weatherhelm

Discussion in 'Sailboats' started by getango, Aug 8, 2005.

  1. getango
    Joined: Aug 2005
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    Location: SoCal

    getango Junior Member

    Thanks for the responses guys. Although I would love to sail this boat again, this proves to be almost as much fun, I sure am learning alot.
    Gilbert, you are absolutely correct, there is no evidence of any bowsprit ever used on this boat, and there is a sheave at the mast head, maybe aftermarket, most likely used for a spinnaker.
    John, I cannot tell if the wooden rudder was the original. I am about to ask a question that has been bounced around a lot in these forums but I have not seen a straightforward answer..what is the rudder area supposed to be?

    Thanks.

    GT
     
  2. grampianman
    Joined: Jan 2003
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    grampianman Junior Member

    Clarification, please.

    This is a very basic question; is your rudder a kick-up type? I have always had a lot of weather helm when the rudder was not in the down position, to the point of worrying whether I could break the head of the rudder. This experience was gained on both dinghies and trailerable sailboats.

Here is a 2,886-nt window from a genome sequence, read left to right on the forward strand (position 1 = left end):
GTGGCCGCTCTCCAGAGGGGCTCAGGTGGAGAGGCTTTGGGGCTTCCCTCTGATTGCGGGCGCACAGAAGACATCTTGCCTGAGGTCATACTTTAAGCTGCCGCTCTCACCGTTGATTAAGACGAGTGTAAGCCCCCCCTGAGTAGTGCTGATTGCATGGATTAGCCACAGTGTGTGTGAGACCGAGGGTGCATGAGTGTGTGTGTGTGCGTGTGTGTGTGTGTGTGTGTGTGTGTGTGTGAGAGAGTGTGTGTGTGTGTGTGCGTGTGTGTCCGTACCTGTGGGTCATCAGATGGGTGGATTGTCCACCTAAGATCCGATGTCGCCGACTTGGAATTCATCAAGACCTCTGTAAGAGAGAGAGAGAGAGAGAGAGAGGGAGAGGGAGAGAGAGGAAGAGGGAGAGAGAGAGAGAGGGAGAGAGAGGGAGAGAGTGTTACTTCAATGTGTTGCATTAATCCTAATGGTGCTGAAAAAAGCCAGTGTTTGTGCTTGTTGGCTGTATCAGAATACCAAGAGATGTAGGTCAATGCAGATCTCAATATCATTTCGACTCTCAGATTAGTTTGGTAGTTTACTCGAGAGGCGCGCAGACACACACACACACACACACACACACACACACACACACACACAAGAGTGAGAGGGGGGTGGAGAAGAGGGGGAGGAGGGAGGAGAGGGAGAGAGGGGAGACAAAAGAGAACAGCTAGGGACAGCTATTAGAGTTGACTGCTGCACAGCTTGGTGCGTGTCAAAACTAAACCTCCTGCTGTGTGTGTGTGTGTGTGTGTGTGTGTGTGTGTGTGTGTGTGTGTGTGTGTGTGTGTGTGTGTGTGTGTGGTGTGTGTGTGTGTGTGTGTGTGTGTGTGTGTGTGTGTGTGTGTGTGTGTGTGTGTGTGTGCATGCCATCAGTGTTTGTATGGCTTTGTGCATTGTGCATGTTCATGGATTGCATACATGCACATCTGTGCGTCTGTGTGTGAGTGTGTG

Cheers,
    Ian
     
  3. getango
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    getango Junior Member

    The wooden rudder was not, after it broke it was replaced by a retractable fiberglass one.

    GT
     
  4. asathor
    Joined: Oct 2004
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    asathor Senior Member

    To balance a rudder you can extend it forward of the axis of the hinge, like this (ignore the underscores)
    _x
    _x
    _x
    _x
    xxxxxxxx
    xxxxxxxx
    xxxxxxxx
    xxxxxxxx
    xxxxxxxx
     
  5. getango
    Joined: Aug 2005
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    getango Junior Member

    Thanks, asathor, someone recommended this to me before, but I don't know how much. Is there a proper amount that should extend in front of the axis, or is it a trial and error thing?

    GT
     
  6. asathor
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    asathor Senior Member

    Thats the Powerball question.

    It really depends on how the whole boat balances. A navel engineer should really do the math but as much as you are fighting it something like 20% ought to work.

    I hope others who know your type of boat better chimes in.
     

  7. des000
    Joined: Jul 2005
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    des000 Junior Member

    Another thing you may want to look at is the shape of your main sail. If the sail is old, it may be streached in the middle and cupping at the leach. I know first hand how much this can effect the rudder load. Take a look at the main when your sailing and see if the the back 30 percent of the sail is flat. If not, you may want to consider a new main.
     
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